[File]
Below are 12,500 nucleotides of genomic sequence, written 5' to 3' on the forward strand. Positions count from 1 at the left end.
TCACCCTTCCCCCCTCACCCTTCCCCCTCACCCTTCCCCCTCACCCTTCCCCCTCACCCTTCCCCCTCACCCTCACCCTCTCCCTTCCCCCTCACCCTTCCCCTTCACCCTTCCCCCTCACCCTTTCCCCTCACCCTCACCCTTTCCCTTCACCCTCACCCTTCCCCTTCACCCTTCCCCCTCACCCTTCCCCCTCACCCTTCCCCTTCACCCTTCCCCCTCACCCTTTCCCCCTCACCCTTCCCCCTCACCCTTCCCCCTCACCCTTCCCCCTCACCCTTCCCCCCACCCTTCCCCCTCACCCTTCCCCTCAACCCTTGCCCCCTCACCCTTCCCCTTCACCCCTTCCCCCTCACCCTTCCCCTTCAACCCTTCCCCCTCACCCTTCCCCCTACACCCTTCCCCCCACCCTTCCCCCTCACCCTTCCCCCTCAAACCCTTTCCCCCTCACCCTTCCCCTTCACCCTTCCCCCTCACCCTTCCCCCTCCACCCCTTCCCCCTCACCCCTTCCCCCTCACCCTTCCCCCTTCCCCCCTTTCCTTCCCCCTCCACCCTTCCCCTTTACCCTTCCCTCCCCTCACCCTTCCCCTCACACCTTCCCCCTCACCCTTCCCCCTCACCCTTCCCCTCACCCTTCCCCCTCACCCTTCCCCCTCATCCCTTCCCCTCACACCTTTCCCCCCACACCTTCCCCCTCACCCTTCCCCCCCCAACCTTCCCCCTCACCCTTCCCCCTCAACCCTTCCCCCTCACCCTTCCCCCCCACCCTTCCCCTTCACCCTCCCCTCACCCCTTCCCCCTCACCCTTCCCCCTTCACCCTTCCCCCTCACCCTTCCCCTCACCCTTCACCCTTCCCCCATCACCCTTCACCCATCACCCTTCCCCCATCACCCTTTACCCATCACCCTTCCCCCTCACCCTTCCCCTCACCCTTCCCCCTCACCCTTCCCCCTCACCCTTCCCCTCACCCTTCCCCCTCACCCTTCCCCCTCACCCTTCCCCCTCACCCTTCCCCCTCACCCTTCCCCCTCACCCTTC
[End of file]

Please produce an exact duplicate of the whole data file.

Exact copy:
Below are 12,500 nucleotides of genomic sequence, written 5' to 3' on the forward strand. Positions count from 1 at the left end.
TCACCCTTCCCCCCTCACCCTTCCCCCTCACCCTTCCCCCTCACCCTTCCCCCTCACCCTTCCCCCTCACCCTCACCCTCTCCCTTCCCCCTCACCCTTCCCCTTCACCCTTCCCCCTCACCCTTTCCCCTCACCCTCACCCTTTCCCTTCACCCTCACCCTTCCCCTTCACCCTTCCCCCTCACCCTTCCCCCTCACCCTTCCCCTTCACCCTTCCCCCTCACCCTTTCCCCCTCACCCTTCCCCCTCACCCTTCCCCCTCACCCTTCCCCCTCACCCTTCCCCCCACCCTTCCCCCTCACCCTTCCCCTCAACCCTTGCCCCCTCACCCTTCCCCTTCACCCCTTCCCCCTCACCCTTCCCCTTCAACCCTTCCCCCTCACCCTTCCCCCTACACCCTTCCCCCCACCCTTCCCCCTCACCCTTCCCCCTCAAACCCTTTCCCCCTCACCCTTCCCCTTCACCCTTCCCCCTCACCCTTCCCCCTCCACCCCTTCCCCCTCACCCCTTCCCCCTCACCCTTCCCCCTTCCCCCCTTTCCTTCCCCCTCCACCCTTCCCCTTTACCCTTCCCTCCCCTCACCCTTCCCCTCACACCTTCCCCCTCACCCTTCCCCCTCACCCTTCCCCTCACCCTTCCCCCTCACCCTTCCCCCTCATCCCTTCCCCTCACACCTTTCCCCCCACACCTTCCCCCTCACCCTTCCCCCCCCAACCTTCCCCCTCACCCTTCCCCCTCAACCCTTCCCCCTCACCCTTCCCCCCCACCCTTCCCCTTCACCCTCCCCTCACCCCTTCCCCCTCACCCTTCCCCCTTCACCCTTCCCCCTCACCCTTCCCCTCACCCTTCACCCTTCCCCCATCACCCTTCACCCATCACCCTTCCCCCATCACCCTTTACCCATCACCCTTCCCCCTCACCCTTCCCCTCACCCTTCCCCCTCACCCTTCCCCCTCACCCTTCCCCTCACCCTTCCCCCTCACCCTTCCCCCTCACCCTTCCCCCTCACCCTTCCCCCTCACCCTTCCCCCTCACCCTTC